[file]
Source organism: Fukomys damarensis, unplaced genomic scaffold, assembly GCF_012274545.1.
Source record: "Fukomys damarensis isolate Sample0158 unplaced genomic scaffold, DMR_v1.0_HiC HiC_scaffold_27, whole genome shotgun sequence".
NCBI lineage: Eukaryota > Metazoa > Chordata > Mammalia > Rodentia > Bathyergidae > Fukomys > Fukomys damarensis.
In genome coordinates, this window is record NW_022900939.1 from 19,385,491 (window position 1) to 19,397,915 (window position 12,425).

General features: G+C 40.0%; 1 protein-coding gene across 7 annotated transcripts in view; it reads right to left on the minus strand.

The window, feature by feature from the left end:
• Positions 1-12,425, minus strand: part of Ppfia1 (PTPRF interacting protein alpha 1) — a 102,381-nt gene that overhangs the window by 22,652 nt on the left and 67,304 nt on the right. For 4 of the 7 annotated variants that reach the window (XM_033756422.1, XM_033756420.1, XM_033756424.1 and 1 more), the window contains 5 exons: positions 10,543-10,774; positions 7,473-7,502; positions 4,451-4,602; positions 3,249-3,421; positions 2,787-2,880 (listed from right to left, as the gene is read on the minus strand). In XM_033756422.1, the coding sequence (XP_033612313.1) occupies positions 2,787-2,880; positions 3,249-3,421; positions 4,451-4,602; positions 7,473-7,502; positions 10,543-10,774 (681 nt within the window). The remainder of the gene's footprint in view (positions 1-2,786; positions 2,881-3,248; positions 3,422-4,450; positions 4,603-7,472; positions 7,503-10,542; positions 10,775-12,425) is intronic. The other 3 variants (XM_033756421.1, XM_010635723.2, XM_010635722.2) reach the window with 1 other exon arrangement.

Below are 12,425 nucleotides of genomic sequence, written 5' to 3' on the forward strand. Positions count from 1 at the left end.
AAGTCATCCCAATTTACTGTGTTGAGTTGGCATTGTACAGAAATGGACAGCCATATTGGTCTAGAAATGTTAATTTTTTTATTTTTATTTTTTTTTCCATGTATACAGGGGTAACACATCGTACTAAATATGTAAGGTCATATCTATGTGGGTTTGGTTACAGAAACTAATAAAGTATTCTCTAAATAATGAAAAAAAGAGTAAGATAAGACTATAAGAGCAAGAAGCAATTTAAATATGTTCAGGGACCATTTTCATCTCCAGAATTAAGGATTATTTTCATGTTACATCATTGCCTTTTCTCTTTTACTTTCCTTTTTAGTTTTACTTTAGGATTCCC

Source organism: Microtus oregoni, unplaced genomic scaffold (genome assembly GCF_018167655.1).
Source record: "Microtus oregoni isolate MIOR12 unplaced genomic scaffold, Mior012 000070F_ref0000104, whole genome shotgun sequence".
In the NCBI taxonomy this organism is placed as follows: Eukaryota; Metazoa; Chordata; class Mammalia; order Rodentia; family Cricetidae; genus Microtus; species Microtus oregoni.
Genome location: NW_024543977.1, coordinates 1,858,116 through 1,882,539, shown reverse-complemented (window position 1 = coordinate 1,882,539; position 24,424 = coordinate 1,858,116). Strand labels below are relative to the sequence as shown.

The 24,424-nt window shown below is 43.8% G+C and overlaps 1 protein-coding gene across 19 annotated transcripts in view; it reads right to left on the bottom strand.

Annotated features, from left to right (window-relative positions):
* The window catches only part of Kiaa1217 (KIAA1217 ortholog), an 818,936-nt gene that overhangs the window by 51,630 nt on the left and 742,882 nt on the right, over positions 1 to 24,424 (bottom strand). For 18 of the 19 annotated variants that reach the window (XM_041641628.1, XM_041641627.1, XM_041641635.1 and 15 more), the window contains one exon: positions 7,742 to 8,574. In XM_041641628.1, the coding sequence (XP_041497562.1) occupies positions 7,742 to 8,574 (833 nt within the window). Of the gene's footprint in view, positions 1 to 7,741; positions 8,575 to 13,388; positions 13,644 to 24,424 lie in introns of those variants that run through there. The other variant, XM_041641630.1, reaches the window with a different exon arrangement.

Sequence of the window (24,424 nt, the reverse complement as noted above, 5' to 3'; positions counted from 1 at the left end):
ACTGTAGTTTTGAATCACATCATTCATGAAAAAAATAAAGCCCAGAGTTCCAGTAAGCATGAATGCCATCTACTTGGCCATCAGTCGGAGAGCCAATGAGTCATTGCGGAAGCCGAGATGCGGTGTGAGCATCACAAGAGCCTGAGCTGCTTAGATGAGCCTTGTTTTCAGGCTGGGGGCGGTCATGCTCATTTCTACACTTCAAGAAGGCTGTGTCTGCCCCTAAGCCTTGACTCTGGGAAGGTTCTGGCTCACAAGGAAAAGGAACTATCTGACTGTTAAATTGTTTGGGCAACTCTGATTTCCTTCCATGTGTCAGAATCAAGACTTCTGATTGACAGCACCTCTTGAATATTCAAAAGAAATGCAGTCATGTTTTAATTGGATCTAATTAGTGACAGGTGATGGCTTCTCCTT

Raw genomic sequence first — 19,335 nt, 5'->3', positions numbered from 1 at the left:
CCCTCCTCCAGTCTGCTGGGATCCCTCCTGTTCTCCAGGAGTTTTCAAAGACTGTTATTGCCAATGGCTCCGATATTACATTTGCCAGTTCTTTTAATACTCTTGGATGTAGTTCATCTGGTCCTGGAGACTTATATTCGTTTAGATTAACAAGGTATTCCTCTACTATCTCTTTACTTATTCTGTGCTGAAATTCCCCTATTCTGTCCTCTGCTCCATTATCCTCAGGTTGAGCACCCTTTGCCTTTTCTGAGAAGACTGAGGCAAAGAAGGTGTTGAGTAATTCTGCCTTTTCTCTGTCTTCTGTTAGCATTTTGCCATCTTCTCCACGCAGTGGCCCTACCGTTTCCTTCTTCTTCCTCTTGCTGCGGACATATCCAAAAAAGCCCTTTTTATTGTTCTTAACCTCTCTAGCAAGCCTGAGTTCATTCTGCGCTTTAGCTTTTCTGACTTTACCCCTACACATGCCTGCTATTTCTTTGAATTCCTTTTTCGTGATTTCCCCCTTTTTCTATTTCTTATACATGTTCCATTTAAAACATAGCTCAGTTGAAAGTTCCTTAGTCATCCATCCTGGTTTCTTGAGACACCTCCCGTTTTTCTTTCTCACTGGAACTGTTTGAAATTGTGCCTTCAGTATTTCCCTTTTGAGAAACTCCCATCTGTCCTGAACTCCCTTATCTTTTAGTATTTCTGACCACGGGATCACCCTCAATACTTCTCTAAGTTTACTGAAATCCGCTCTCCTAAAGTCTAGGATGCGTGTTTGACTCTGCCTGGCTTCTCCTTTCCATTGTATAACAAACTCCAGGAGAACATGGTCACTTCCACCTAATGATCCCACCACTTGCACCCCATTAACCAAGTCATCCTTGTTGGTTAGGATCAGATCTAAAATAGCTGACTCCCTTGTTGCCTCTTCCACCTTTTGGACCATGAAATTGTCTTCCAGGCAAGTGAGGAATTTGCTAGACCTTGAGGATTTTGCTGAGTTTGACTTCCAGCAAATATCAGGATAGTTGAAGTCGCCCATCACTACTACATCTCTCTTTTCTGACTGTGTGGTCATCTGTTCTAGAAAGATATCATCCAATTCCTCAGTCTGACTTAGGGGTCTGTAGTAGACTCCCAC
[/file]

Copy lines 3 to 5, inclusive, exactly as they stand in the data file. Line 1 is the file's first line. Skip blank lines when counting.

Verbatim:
NCBI lineage: Eukaryota > Metazoa > Chordata > Mammalia > Rodentia > Bathyergidae > Fukomys > Fukomys damarensis.
In genome coordinates, this window is record NW_022900939.1 from 19,385,491 (window position 1) to 19,397,915 (window position 12,425).

General features: G+C 40.0%; 1 protein-coding gene across 7 annotated transcripts in view; it reads right to left on the minus strand.